Ultimately, the meter replacement is expected to improve revenue, offer more accurate readings and improve customer service.

For example, the meter reading program will be integrated with the customer billing and information system, allowing customers to retrieve daily meter readings and water usage information through the WASA web site.

Overall, by outsourcing these services — rather than replacing the existing in-house legacy system — WASA has reduced its expenses by avoiding a large capital investment in CIS software and high-risk implementation process, as well as the annual overhead to operate the system in-house.

In addition to capital expenses, maintaining an in-house CIS system requires extensive ongoing costs. Without Orcom, WASA would need support staff, data networks, billing operations and the IT staff to manage the CIS solution. Funds would also need to be available for hardware and software maintenance, as well as technology updates.

Orcom's immediate delivery of high levels of service has helped WASA overcome the infrastructure and customer care problems that marred previous decades of operation. Information and technology initiatives have been the linchpin of its modernization success.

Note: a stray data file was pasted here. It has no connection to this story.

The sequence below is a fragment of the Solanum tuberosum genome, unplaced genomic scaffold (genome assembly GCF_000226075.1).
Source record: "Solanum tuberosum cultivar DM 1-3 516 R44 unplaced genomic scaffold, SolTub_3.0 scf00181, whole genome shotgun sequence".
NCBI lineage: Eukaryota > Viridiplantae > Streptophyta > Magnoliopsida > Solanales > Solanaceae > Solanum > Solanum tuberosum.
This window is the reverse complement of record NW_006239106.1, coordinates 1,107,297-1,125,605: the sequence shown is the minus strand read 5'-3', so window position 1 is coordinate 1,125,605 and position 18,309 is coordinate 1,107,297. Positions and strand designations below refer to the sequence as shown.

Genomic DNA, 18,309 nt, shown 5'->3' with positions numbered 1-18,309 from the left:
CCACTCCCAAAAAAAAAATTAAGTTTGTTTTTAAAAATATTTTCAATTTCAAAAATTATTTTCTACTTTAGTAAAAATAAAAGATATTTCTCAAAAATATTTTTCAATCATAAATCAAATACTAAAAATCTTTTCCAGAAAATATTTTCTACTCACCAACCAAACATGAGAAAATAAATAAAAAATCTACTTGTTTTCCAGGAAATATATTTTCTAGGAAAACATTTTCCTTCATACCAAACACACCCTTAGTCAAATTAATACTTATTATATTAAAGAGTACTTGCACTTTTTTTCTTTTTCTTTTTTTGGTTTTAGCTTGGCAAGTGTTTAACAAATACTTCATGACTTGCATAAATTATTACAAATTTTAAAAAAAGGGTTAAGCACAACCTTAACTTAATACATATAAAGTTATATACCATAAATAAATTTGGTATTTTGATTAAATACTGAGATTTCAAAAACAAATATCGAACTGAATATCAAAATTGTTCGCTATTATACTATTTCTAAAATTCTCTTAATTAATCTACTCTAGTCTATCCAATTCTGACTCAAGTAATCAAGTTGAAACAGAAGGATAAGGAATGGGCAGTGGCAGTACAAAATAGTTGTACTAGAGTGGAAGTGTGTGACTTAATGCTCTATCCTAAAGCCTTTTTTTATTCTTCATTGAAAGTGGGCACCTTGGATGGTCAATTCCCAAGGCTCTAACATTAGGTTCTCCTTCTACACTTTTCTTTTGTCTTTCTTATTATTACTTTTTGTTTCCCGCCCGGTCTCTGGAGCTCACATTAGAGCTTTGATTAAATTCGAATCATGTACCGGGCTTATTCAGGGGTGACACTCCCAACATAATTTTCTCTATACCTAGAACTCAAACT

By releasing the reins of non-core services to an outsourcer with a proven capability, WASA has increasingly focused on core operations while improving the bottom line and enhancing customer satisfaction.

About the Author: Charles Kiely is Customer Service Director for the District of Columbia Water and Sewer Authority. Kiely brings over 18 years of customer service experience in the gas, electric and water utility industries. Before joining the District of Columbia Water and Sewer Authority's customer service team, Kiely was the Vice President of Customer Services at NSTAR and Vice President of Customer Services at COM/Energy, two Massachusetts-based utilities. Under his leadership and direction, these utilities were leaders in delivering value-added products and services to their diverse customer bases. Kiely holds a BS in Management from the University of Massachusetts and an MBA in Management Information Systems from Bentley College.